What TikTok is and Why it Matters • The Havok Journal

by Brendan Cullen

TikTok is one of today’s most popular social media platforms. With a global user base of nearly 1.6 billion, the relatively new platform has cemented itself as a leading mobile application amongst well-established media giants (Iqbal, 2023). Without any investigation, it is evident that TikTok has optimized how users engage with content. Other prominent social media platforms have tried to replicate TikTok’s successful design—YouTube’s ‘Shorts’, Instagram’s ‘Reels’, Netflix’s ‘Fast Laughs’, and Snapchat’s updates to how users view ‘Stories’ are all examples of this mimicry. TikTok has proven itself to be a leading provider of short video-based content and was the most downloaded mobile app worldwide in 2022 (Apptopia, 2023). TikTok’s popularity is highlighted by its prevalence in the United States. As of March of 2023, there were over 150 million active users in the United States, nearly 50% of the country’s population (TikTok Newsroom, 2023). The platform’s growth and success, however, has not gone untouched by controversy.

Many questions have been raised about TikTok’s extensive collection of user data and its parent company, Chinese media giant ByteDance Ltd. The platform’s integration with American citizens has led U.S. politicians and cyber professionals to question the motive behind the company’s privacy policy and its effects on the nation. Similar concerns have been raised by several European countries, India, and Australia. This thesis seeks to evaluate the validity of recent concerns regarding TikTok’s threat to U.S. National Security. The case study will begin by examining the platform’s history, design, and privacy policy. This introduction highlights the ways in which TikTok is unique from other platforms in today’s social media ecosystem and why the differences are relevant to national security concerns. Lastly, this section will detail the platform’s ties to the People’s Republic of China.

TikTok’s History and China’s Douyin

TikTok is the international version of the app “Douyin”, owned by the Chinese media conglomerate ByteDance Ltd. TikTok’s predecessor, Musical.ly, which focused on basic lip-syncing/dancing videos, was created by a Chinese tech company and specifically targeted at the U.S. market in 2014. After the platform’s success, it was bought out, re-designed, and re-marketed by ByteDance in 2017 as TikTok, as a means for ByteDance to enter the U.S. market (CRS, 2023b). This strategic move allowed ByteDance to combine the success Musical.ly had with young people in the West with the AI-driven capabilities of Douyin (Kaye et al., 2020). Douyin and TikTok appear very similar structurally and even showcase the same logo. On both platforms, users view content provided by a recommendation algorithm by swiping from video-to-video.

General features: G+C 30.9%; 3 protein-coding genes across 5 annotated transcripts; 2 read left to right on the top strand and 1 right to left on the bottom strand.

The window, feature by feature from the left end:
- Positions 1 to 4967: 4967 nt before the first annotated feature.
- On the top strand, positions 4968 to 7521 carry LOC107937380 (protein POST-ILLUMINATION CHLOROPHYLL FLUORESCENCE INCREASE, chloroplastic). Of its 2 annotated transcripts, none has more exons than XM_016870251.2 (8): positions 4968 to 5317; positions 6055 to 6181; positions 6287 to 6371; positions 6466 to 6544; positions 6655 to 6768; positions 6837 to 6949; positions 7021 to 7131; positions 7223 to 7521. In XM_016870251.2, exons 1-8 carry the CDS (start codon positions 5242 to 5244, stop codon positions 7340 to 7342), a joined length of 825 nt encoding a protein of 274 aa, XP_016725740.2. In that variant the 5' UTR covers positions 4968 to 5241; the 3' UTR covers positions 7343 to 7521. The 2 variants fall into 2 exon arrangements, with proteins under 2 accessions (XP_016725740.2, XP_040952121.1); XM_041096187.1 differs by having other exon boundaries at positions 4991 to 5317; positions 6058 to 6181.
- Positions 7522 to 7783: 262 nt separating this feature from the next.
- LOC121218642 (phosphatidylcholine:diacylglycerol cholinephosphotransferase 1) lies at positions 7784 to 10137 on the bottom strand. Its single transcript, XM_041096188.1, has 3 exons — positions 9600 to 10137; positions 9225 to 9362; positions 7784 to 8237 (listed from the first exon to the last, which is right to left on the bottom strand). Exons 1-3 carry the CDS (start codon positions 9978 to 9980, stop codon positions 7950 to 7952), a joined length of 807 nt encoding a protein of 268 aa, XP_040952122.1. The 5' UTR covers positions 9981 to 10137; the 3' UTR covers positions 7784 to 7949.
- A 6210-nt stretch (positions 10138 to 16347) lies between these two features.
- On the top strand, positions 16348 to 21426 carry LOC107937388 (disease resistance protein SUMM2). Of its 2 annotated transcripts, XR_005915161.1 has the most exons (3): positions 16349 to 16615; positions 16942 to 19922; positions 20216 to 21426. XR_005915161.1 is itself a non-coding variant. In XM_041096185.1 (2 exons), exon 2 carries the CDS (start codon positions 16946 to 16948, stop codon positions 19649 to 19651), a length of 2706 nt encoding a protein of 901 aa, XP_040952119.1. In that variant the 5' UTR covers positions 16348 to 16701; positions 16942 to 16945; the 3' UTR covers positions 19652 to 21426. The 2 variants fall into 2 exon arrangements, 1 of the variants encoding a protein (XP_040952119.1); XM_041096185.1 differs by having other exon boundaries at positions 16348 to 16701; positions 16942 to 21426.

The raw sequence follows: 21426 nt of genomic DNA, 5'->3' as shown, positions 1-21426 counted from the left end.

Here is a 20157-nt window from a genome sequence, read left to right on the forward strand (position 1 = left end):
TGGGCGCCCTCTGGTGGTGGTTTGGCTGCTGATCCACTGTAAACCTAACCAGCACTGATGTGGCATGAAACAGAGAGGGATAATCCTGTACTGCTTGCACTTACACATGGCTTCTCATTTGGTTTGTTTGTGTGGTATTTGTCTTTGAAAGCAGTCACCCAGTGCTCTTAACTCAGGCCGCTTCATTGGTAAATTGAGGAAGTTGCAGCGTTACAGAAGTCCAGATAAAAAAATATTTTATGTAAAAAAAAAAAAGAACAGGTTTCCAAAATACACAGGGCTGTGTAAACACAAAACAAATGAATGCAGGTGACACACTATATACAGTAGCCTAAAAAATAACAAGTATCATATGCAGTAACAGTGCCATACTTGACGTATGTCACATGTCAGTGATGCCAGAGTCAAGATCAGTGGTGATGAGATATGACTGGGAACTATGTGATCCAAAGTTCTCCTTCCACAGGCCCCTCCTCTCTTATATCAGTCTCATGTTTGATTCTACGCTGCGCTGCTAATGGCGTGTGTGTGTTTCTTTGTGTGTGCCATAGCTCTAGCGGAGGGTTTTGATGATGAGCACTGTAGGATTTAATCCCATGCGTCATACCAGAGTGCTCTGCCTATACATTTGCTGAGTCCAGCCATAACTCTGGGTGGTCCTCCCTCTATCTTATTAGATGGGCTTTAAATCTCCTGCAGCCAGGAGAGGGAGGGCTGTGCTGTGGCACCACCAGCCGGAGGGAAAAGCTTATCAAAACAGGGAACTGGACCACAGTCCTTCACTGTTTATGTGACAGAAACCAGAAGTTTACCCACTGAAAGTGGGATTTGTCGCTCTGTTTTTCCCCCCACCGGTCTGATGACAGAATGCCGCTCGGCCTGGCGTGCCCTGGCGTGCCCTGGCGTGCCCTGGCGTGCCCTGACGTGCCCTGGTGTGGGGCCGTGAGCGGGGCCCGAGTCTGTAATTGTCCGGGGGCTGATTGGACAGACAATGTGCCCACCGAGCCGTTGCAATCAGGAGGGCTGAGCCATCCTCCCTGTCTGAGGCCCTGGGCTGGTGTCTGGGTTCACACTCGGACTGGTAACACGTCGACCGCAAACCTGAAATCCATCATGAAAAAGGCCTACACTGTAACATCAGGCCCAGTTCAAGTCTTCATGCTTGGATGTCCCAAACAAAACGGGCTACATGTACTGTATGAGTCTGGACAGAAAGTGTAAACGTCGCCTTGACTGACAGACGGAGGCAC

At a glance, the two platforms are nearly identical, but there are some very interesting differences in the user-experience. Douyin includes a second ‘Trending’ tab on its toolbar entitled “positive energy”, which is an “ideological buzzword in China that is emblematic of Chinese patriotism” (Kaye et al., p. 237). This umbrella term, also termed “playful patriotism”, signifies content that is in accordance with the values of the Chinese Communist Party (Kaye et al., p. 238). Although this feature doesn’t exist on TikTok, it is an example of how the PRC can exert influence on social media.

Through Douyin, the PRC can promote the State and filter out content that is not favorable. While TikTok has its own objectives for content moderation, the threshold for content that does not abide by Douyin’s standards is much wider. Categories for reporting on Douyin include pornography, political sensitivity, rumors/swindling, and insulting (Kaye et al., 2020). Efforts to control what Douyin users’ see and interact with are consistent with China’s internal governance of their information environment. Coined “The Great Firewall”, China employs an internally locked-down internet service. The Golden Shield Project in 2000 created a data-driven surveillance network that monitors the online activity of Chinese citizens by filtering content and enforcing censorship (Lee, 2018).